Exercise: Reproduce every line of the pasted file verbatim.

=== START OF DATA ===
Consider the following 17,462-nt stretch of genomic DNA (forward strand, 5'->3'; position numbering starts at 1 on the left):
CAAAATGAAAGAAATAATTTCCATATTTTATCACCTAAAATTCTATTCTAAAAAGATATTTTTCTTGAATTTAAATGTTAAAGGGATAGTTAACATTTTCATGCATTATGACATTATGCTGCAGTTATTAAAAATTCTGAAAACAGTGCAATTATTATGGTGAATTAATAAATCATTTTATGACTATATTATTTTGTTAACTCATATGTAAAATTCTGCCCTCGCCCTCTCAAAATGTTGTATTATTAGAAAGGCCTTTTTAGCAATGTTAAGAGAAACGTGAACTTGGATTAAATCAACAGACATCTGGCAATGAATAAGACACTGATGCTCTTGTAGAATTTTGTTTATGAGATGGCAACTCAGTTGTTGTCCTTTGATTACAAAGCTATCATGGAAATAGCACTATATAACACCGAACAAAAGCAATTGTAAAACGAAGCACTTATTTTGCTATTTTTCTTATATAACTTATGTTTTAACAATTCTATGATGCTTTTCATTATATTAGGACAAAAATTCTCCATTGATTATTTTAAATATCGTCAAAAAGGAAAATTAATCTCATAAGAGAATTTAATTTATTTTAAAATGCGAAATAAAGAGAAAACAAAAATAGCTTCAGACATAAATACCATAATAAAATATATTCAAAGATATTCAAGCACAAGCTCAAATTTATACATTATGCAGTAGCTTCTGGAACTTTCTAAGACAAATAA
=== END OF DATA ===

Consider the following 17,462-nt stretch of genomic DNA (forward strand, 5'->3'; position numbering starts at 1 on the left):
CAAAATGAAAGAAATAATTTCCATATTTTATCACCTAAAATTCTATTCTAAAAAGATATTTTTCTTGAATTTAAATGTTAAAGGGATAGTTAACATTTTCATGCATTATGACATTATGCTGCAGTTATTAAAAATTCTGAAAACAGTGCAATTATTATGGTGAATTAATAAATCATTTTATGACTATATTATTTTGTTAACTCATATGTAAAATTCTGCCCTCGCCCTCTCAAAATGTTGTATTATTAGAAAGGCCTTTTTAGCAATGTTAAGAGAAACGTGAACTTGGATTAAATCAACAGACATCTGGCAATGAATAAGACACTGATGCTCTTGTAGAATTTTGTTTATGAGATGGCAACTCAGTTGTTGTCCTTTGATTACAAAGCTATCATGGAAATAGCACTATATAACACCGAACAAAAGCAATTGTAAAACGAAGCACTTATTTTGCTATTTTTCTTATATAACTTATGTTTTAACAATTCTATGATGCTTTTCATTATATTAGGACAAAAATTCTCCATTGATTATTTTAAATATCGTCAAAAAGGAAAATTAATCTCATAAGAGAATTTAATTTATTTTAAAATGCGAAATAAAGAGAAAACAAAAATAGCTTCAGACATAAATACCATAATAAAATATATTCAAAGATATTCAAGCACAAGCTCAAATTTATACATTATGCAGTAGCTTCTGGAACTTTCTAAGACAAATAA